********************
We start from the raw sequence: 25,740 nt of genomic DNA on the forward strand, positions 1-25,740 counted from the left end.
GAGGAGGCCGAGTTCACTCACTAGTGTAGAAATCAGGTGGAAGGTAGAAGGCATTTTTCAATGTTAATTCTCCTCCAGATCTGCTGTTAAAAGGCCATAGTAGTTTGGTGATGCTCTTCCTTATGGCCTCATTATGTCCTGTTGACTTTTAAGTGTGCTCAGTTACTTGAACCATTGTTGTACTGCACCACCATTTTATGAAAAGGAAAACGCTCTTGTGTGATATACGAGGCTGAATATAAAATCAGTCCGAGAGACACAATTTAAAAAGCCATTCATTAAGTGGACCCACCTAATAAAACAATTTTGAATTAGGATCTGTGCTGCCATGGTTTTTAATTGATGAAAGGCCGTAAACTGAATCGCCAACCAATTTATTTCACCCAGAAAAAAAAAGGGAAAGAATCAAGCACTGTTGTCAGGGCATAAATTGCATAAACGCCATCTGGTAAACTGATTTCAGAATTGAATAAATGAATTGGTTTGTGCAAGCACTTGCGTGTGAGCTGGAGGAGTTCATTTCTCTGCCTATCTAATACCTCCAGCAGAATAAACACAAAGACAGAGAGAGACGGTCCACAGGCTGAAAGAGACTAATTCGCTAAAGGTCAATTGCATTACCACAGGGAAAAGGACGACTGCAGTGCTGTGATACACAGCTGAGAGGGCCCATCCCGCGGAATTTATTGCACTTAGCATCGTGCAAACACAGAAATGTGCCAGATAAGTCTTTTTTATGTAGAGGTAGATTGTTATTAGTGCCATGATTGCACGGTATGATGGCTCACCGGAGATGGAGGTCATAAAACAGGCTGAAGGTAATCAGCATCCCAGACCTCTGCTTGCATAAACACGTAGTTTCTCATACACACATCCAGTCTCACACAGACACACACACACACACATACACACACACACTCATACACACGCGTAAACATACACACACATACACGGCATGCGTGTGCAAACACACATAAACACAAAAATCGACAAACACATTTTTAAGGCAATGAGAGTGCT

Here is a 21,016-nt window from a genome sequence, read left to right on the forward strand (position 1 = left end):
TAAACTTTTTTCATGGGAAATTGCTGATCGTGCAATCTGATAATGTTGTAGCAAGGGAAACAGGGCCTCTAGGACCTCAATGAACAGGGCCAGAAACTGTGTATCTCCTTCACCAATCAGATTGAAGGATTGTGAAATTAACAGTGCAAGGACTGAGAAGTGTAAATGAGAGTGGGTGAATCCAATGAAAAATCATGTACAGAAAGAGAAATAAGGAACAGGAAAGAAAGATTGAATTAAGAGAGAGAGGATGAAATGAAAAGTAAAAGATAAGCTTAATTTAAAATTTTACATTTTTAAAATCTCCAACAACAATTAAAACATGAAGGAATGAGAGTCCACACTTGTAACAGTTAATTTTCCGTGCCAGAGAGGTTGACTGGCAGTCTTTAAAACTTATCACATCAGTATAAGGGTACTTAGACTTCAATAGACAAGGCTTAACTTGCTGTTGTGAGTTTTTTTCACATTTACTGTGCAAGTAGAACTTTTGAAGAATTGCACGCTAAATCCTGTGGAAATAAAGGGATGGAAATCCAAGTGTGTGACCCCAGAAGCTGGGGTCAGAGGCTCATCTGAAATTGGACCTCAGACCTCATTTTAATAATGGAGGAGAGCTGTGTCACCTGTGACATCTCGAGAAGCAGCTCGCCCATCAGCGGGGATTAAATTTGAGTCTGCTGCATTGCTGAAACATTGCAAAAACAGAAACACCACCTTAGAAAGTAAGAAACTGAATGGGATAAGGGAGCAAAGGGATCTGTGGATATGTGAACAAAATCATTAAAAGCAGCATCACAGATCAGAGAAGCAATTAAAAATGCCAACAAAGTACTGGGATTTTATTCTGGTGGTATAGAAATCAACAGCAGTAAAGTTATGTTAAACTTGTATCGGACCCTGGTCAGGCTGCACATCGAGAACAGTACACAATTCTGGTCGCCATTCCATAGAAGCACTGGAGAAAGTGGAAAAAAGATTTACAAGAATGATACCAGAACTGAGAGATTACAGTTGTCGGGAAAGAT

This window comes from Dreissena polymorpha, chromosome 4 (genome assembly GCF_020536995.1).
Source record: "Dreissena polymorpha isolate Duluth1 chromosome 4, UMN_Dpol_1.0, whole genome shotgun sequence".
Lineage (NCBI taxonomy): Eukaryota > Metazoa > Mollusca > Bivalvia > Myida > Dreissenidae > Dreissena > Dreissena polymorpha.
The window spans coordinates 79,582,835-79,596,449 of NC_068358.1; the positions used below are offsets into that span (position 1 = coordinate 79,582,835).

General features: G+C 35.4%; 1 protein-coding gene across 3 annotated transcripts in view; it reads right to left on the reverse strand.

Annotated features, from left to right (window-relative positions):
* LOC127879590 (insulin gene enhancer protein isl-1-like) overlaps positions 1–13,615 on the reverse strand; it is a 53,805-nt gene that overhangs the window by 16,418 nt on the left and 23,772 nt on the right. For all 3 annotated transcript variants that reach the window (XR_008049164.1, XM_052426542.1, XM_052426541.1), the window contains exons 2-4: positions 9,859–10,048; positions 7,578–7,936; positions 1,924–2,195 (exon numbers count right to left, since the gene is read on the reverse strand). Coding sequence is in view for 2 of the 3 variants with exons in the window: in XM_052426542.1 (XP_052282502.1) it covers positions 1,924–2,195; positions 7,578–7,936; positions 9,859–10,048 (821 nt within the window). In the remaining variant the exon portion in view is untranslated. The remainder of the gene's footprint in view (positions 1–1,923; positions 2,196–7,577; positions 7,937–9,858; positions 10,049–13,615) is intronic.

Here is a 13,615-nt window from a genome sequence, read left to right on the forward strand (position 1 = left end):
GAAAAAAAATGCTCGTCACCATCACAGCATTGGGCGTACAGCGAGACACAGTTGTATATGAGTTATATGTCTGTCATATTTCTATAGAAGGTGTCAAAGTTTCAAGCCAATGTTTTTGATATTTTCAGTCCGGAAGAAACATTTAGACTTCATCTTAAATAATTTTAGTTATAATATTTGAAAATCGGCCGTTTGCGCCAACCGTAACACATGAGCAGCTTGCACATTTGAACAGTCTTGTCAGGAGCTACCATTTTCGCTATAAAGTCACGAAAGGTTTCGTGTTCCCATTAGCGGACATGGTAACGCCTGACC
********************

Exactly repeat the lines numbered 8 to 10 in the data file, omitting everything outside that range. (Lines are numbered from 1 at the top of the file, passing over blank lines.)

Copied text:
The window spans coordinates 79,582,835-79,596,449 of NC_068358.1; the positions used below are offsets into that span (position 1 = coordinate 79,582,835).

General features: G+C 35.4%; 1 protein-coding gene across 3 annotated transcripts in view; it reads right to left on the reverse strand.

Annotated features, from left to right (window-relative positions):